Trump labels it protectionism. The UK calls it Brexit. Other countries talk about local economic and manufacturing support. But whatever you call it, how do we continue to source effectively when traditional procurement is being disrupted along with almost every other industry or profession?
By grasping procurement’s burning platforms and taking them as opportunities, said Duncan Brock, CIPS Director, at this morning’s launch of the Smart Procurement World Gauteng Conference.
“Your burning platforms will not be the same as mine,” said Crothers. But common ‘burners’ include ethics in supply chains, a legacy of absent or poor skills development and technology as a disruptor.
Crothers sees huge potential in artificial intelligence meeting emotional intelligence. A meeting of these two will liberate procurement from its transactional ‘day job’ and allow it to do procurement well – to advise the business, rather than control the business’ money spending.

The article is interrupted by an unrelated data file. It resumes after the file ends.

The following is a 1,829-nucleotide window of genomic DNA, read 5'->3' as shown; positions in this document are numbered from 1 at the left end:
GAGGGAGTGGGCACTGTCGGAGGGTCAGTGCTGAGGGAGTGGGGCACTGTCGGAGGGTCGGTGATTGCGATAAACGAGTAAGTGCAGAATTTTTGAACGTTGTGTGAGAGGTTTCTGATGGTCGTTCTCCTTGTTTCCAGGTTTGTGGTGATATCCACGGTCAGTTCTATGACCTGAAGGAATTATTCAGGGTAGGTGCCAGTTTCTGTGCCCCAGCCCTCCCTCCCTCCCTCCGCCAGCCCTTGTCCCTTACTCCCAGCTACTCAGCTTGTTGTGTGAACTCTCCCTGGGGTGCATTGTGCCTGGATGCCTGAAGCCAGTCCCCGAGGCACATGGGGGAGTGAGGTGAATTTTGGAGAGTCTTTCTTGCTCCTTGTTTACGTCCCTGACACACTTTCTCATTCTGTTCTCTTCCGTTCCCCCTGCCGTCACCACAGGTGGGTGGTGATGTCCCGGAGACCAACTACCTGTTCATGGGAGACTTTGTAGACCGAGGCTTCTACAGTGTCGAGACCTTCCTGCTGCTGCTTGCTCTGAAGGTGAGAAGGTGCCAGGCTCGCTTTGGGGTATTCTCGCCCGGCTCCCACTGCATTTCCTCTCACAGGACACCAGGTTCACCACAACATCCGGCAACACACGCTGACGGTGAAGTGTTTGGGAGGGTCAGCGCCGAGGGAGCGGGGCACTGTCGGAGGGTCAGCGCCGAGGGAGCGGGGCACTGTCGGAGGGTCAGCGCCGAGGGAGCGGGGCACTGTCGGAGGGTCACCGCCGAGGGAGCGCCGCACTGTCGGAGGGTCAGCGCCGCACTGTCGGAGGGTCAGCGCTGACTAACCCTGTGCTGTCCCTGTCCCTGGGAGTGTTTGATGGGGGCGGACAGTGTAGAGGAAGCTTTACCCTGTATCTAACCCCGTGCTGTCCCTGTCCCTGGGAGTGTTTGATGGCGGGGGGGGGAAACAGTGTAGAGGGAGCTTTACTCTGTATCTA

“By taking control, technology such as automation will give procurement the chance to shift its efforts elsewhere”.
Furthermore, procurement’s ethics role is clear, said Crothers. “Procurement must take the ethical lead and guide what happens in supply chains. Only then can it be considered ethically accountable.”
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